YouTube is not very diligent in removing the videos, even if notified.
What part does Discord or Telegram play?
If the scammers are doing particularly well, they may even pay for a “support person” to moderate a Telegram or Discord channel, for that extra touch of legitimacy.
Furthermore, if someone reaches out for support because their bot isn’t making them any Ether or Matic, the support person can examine their address, see how much native cryptocurrency they are holding, and recommend that more be added to the contract because it needs X ETH or Y Matic to kick in and work.
As part of stringing along the mark, they may even refund a small amount to give the impression that the code isn’t locking up or stealing the assets. This is the crypto equivalent of a pool hustler or card sharp allowing the victim to win small amounts early on, only to clean them out on the big final con.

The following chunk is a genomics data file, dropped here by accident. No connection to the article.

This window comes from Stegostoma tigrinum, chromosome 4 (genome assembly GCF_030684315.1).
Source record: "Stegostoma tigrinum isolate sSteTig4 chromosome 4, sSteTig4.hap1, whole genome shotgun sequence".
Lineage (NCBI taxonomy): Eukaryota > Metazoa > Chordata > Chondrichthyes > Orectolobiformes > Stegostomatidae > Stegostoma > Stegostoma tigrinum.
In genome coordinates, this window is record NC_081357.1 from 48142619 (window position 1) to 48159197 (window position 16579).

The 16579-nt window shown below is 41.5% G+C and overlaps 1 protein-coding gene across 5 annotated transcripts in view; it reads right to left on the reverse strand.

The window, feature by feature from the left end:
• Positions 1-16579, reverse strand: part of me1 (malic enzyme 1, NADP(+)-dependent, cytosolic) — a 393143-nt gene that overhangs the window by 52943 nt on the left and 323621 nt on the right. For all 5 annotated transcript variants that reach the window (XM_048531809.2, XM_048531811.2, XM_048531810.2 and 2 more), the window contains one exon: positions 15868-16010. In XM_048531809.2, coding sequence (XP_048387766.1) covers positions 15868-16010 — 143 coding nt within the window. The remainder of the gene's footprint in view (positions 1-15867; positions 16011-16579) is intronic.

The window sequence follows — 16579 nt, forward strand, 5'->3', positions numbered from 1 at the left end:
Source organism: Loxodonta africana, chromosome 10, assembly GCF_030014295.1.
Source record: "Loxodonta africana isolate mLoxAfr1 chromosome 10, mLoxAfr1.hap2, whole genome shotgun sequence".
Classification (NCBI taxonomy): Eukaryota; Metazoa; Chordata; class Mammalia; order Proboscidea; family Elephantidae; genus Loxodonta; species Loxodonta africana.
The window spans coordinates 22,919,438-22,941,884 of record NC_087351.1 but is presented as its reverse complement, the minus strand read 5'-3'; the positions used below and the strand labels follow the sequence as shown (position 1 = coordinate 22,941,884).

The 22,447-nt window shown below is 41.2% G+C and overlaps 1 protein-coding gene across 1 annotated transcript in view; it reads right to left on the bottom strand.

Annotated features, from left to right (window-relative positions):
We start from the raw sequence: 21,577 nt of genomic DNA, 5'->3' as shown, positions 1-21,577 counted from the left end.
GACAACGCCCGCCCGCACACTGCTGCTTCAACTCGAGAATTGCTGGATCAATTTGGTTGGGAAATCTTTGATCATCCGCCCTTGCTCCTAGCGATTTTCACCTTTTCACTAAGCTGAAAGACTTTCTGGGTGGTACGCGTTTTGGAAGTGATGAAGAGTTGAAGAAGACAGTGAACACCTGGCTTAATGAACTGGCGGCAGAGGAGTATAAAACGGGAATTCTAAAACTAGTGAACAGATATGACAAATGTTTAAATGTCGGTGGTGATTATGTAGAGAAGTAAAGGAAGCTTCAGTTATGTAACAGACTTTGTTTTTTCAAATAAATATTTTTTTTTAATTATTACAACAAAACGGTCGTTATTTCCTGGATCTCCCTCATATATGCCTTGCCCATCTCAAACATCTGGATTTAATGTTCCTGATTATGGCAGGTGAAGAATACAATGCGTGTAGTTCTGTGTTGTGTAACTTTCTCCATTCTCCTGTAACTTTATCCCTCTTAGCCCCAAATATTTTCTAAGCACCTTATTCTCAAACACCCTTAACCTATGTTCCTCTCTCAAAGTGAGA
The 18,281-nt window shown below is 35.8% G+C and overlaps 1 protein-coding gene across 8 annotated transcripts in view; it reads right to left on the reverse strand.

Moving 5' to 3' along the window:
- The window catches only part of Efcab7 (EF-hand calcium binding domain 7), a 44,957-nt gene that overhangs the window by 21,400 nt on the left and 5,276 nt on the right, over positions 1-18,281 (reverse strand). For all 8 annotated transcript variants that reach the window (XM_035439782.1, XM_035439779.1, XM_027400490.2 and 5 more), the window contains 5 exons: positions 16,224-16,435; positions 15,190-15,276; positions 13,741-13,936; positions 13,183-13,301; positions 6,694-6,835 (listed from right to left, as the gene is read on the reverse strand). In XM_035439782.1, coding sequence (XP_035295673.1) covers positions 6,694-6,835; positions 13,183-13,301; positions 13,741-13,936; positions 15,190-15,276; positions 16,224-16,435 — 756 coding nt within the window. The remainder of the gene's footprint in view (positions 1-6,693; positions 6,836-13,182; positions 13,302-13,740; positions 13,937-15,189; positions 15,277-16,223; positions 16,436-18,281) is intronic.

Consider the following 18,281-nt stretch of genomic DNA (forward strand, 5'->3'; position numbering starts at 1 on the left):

If you can even get Discord or Telegram to do something about closing down the channel (which they won’t), the scammers can immediately open another one.
How does the code work?
A link to the code is always provided in the video and the description for the video, and the code is supplied using a public file-sharing service like Pastebin, Github, or Ghostbin.
I have looked at about four different versions, and they all follow the same structure:
  1. Make it look like the contract has something to do with a token-swapping contract like Uniswap or Pancakeswap by including imports of one of those contracts at the top of the code. Clue #1: the functions in these imports are never called.
  2. Include lots of comments that make it look like the functions are for finding instances of the swapping contracts. Many of these functions aren’t even called anywhere in the code. Clue #2: the comments are technobabble.
  3. Use obfuscated code blocks in nested misleadingly named functions to construct the scammer’s address. Clue #3: running these functions always returns the same value.